Originally Posted by rgfsteed
I know several people from RIM who I was in school with. When Apple introduced iPhone the fall of 2007, they totally dismissed it. "Apple doesn't know anything about phones.", "The iPhone is a data hog, AT&T hates it and iPhone users can't get email in New York", "It doesn't have native apps.", "It doesn't have push email.", etc.
Their technical arrogance was incredible. I warned them that current superiority means nothing and Apple would do to RIM what RIM did to Palm if they didn't smarten up. What's more is that everything they were saying I would later hear Lazaritis or other senior RIM people saying, which suggests this was a cultural problem that permeated the entire organization.
Their arguments revolved around technical supreriority; the efficiency with which the Blackberry transmits and receives email, the minimal use of data networks, etc. What they all failed to recognize, or concede when I would point it out, was that none of these things mattered to the user. Furthermore, they are all technical limitations that could be (and were) overcome by Apple as it gained experience.
But therein lay the problem. RIM was successful because their customer wasn't
the end user, but rather the carriers. They started with pagers at a time when cellular networks had very little bandwidth. Their email service was hugely successful, not because it was unique, but because their mobile email solution put the least load on the networks. This mattered most to carriers, and carriers sold phones to consumers.
This relationship was ultimately RIM's undoing, and is the bane of most cell phone makers. Users buy phones from carriers, carriers buy phones from the OEMs. Every carrier wants an edge up over their competition, so they demand RIM, and others, to make a unique phone for them. This leads to a large number of phones to develop and support. As a result, RIM has multiple chipsets, multiple cameras, multiple variants of the operating system, etc. And thus the engineering, manufacturing, testing and support costs are enormous. It also makes it difficult to impart change, because the organization you must change is huge and has a lot of momentum.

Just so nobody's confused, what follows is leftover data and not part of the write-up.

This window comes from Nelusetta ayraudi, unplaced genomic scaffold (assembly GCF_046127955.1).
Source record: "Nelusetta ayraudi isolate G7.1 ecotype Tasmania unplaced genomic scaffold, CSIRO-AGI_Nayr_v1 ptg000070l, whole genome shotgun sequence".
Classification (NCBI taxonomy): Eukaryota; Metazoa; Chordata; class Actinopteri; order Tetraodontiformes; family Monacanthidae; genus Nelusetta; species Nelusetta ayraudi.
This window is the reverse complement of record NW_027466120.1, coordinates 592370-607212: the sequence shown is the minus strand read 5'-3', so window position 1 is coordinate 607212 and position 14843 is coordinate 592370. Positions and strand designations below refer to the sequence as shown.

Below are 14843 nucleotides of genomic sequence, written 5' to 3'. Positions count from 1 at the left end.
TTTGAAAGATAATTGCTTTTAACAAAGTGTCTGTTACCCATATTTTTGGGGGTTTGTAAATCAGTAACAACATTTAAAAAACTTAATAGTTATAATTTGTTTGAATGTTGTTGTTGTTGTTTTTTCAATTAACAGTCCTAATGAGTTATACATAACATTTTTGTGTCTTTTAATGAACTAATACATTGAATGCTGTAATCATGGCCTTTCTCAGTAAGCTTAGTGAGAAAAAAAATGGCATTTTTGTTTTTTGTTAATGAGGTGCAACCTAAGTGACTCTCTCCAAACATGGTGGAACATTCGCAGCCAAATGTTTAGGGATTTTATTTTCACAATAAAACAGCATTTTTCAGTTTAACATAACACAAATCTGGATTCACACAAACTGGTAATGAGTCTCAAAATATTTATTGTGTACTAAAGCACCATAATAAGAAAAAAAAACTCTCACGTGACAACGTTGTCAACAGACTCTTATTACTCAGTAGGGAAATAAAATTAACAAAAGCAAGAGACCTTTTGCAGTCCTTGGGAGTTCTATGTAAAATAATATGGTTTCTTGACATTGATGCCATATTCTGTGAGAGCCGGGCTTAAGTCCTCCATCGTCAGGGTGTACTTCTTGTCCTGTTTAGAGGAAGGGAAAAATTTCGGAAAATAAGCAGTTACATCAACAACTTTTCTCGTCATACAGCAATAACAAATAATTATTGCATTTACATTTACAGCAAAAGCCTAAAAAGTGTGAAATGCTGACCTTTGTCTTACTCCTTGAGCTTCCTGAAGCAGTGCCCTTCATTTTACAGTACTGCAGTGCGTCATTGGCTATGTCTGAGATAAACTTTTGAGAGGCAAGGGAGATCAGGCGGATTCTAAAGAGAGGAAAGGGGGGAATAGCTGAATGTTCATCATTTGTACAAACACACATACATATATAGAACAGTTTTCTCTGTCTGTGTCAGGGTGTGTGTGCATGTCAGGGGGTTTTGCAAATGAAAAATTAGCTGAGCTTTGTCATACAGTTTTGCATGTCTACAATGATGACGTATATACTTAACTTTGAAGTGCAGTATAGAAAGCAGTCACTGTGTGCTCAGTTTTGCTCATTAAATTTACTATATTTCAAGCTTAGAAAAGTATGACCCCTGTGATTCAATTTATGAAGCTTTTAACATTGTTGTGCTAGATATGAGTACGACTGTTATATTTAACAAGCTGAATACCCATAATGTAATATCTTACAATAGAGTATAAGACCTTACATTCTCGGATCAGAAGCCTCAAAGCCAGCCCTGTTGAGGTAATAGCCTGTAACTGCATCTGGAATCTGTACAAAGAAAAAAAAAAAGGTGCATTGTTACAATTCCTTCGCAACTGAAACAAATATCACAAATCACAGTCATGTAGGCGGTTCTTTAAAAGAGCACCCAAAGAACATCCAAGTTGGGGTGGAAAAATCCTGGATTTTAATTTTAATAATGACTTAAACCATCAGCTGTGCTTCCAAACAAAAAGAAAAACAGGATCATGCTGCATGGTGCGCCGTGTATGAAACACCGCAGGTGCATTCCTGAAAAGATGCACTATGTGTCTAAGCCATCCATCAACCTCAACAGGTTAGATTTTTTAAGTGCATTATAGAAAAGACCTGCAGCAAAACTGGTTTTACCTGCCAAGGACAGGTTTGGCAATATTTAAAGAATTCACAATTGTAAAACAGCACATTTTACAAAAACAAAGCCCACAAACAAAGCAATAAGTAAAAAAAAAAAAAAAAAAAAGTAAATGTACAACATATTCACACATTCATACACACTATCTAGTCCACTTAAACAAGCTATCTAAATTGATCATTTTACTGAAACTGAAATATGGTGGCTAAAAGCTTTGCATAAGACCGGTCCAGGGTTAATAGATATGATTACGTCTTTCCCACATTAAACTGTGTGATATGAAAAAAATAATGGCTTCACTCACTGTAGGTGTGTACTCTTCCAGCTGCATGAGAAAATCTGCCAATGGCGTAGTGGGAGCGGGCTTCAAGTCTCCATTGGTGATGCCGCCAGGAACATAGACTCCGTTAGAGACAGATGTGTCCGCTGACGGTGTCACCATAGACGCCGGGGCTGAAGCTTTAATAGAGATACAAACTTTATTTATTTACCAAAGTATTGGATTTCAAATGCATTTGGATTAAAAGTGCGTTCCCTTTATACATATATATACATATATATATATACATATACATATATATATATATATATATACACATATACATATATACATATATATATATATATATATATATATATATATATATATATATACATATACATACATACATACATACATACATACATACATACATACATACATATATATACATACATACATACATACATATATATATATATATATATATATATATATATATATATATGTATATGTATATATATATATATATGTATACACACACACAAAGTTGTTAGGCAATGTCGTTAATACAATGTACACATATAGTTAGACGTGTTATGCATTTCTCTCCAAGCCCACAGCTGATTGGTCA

All of this was fine until Apple came along and changed the game. Technologically, Apple's iPhone was innovative, for sure. However, Apple's truly disruptive innovation was to bypass the carrier and sell the phone directly to consumers. One phone for everyone, in two colors and three sizes. This business model innovation allowed Apple to devote more engineers and developers to a single phone, and pay greater attention to the consumer than the carrier. The popularity of the iPhone had carriers scrambling to get it while Apple resisted making each carrier a separate version. The only exception is where a carriers network requires a different communication chipset.
There's obviously more to the story, such as the use of a more advance operating system, etc. But the moral of the story is not to become arrogant. As Steve said, "Stay hungry, stay foolish".
RIM may do better, if they can learn to be a little hungry and foolish.